For the top-*K* query, we replaced Plain-Bits by k^{2}-treap, which is a baseline based on *k*^{2}-treap that uses the implementation published by the Database Lab research group, available at http://lbd.udc.es/research/aggregatedRQ/. The reason is that this structure, although it is very inefficient for other types of queries, including the join operation, was specifically designed for the top-*K* query. There is just one implementation for k^{2}-treap, since strategy cells seems the best option in that scenario (as it has an index that allows us to rapidly obtain the top-*K* cells). The code of all these baselines is available at https://gitlab.lbd.org.es/fsilva/basic_raster.

Another possible comparison is the traditional approach of translating the vector dataset to raster, and then run a classical raster-raster algorithm. However, that procedure is costly, for example, we used Grass (https://grass.osgeo.org/) latest version (7.4) to translate our two vector datasets (see next section). This took 6 and 1.8 seconds, which is much more than the time needed by our algorithm to run the query, and therefore we decided not to include this baseline in our experiments.

### Datasets

The datasets used in our experiments, both the vector and the raster datasets, correspond to real data that were scaled to fit in the same space. Notice that this is the most demanding scenario for a spatial join, as it is not possible to exclude any branch of the R-tree. We describe them more in depth in the following section.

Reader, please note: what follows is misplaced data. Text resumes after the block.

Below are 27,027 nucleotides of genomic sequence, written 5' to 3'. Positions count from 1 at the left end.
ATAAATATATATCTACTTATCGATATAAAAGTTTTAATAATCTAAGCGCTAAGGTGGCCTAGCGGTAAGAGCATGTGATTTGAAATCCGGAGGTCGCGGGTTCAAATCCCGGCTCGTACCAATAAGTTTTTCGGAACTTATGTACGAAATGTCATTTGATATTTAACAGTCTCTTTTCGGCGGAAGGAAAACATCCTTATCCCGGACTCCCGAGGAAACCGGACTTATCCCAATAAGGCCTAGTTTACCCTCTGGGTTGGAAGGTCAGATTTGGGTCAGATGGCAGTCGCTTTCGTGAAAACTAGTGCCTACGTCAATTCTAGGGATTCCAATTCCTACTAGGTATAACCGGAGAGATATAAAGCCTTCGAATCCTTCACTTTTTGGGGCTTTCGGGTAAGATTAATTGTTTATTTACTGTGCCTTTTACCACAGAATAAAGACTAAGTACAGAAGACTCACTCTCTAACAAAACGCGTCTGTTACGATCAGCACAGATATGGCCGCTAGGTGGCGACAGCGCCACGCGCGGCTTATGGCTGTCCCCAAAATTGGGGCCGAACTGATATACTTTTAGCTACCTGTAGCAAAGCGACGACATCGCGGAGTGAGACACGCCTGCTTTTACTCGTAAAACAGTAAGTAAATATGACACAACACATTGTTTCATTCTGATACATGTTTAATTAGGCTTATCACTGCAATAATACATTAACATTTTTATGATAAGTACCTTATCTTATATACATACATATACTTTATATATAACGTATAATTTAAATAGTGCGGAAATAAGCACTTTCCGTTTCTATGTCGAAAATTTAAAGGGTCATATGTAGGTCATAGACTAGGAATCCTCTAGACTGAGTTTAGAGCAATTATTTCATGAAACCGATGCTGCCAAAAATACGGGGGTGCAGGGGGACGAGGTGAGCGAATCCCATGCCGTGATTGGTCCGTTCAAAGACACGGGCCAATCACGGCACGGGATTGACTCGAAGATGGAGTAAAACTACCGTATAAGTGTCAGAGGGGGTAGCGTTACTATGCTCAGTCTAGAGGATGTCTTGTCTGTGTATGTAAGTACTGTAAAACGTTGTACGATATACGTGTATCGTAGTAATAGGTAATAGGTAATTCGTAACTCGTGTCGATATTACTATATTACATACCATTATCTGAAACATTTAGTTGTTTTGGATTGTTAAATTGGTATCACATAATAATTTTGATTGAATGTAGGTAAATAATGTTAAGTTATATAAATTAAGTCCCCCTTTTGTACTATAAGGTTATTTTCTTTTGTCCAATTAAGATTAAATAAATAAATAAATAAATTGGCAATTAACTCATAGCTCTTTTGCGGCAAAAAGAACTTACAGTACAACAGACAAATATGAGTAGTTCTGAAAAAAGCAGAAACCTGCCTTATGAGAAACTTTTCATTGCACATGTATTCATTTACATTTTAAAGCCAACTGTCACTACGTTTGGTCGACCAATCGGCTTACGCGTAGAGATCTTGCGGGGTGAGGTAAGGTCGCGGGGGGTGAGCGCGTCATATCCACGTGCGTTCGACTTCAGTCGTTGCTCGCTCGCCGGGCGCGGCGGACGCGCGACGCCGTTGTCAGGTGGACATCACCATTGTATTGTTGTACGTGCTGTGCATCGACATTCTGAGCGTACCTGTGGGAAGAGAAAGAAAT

#### Raster datasets.

The raster datasets were obtained from Spanish Geographic Institute (SGI), which includes several DTM (Digital Terrain Model) data files with the spatial elevation data of the terrain of Spain. The complete DTM of Spain is divided in several tiles, and each tile is stored in a separate file. Each file contains a grid of regularly spaced points, with 5 metres of spatial resolution, storing their spatial elevation as real numbers of at most 3 decimal digits.

In order to evaluate the performance of our algorithms, we obtained two different sets of rasters, which serve us to analyze the scalability of our algorithms in two different scenarios:

- Scenario I: designed for analysis based on raster size. Table 3 shows the details of our set of rasters of increasing size. The set is formed by four collections, each one containing different matrices of the same size. Our initial collection, DTM-1×1, was built selecting 25 samples of exactly one tile of the DTM; the collection DTM-2×2 was built using 2 × 2 adjacent tiles, and so on. The data shown in the table (e.g. the number of different values) correspond to the mean values obtained for all the matrices in each collection. We will report the average values for space and time results, in the experiments, for each collection, thus, avoiding the dependence on the selection of a unique matrix. In this scenario, we only considered the integer part of the value stored at each cell of the matrix.